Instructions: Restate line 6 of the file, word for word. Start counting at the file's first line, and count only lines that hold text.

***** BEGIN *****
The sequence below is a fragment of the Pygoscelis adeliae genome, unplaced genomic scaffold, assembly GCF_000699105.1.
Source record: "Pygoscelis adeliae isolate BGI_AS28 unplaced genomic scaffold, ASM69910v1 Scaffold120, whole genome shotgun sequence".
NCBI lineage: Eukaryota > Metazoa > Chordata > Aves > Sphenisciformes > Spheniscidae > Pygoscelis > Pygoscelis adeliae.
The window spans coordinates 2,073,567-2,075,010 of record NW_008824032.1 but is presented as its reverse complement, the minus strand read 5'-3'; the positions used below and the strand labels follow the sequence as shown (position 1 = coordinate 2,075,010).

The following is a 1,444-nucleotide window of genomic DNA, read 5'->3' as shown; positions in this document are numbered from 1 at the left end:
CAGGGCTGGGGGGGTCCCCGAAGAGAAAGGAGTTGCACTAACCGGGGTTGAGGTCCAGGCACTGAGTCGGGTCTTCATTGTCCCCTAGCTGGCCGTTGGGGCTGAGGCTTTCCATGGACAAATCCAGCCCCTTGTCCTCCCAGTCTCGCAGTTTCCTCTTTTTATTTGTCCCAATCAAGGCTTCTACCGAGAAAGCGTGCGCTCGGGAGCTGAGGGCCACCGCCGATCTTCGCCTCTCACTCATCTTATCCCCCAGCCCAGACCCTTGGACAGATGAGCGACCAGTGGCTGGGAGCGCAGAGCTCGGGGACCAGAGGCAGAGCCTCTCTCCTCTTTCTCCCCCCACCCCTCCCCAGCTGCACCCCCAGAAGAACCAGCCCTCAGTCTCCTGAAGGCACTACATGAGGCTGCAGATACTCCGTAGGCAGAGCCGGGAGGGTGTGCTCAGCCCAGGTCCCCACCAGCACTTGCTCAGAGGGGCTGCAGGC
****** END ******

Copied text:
CAGGGCTGGGGGGGTCCCCGAAGAGAAAGGAGTTGCACTAACCGGGGTTGAGGTCCAGGCACTGAGTCGGGTCTTCATTGTCCCCTAGCTGGCCGTTGGGGCTGAGGCTTTCCATGGACAAATCCAGCCCCTTGTCCTCCCAGTCTCGCAGTTTCCTCTTTTTATTTGTCCCAATCAAGGCTTCTACCGAGAAAGCGTGCGCTCGGGAGCTGAGGGCCACCGCCGATCTTCGCCTCTCACTCATCTTATCCCCCAGCCCAGACCCTTGGACAGATGAGCGACCAGTGGCTGGGAGCGCAGAGCTCGGGGACCAGAGGCAGAGCCTCTCTCCTCTTTCTCCCCCCACCCCTCCCCAGCTGCACCCCCAGAAGAACCAGCCCTCAGTCTCCTGAAGGCACTACATGAGGCTGCAGATACTCCGTAGGCAGAGCCGGGAGGGTGTGCTCAGCCCAGGTCCCCACCAGCACTTGCTCAGAGGGGCTGCAGGC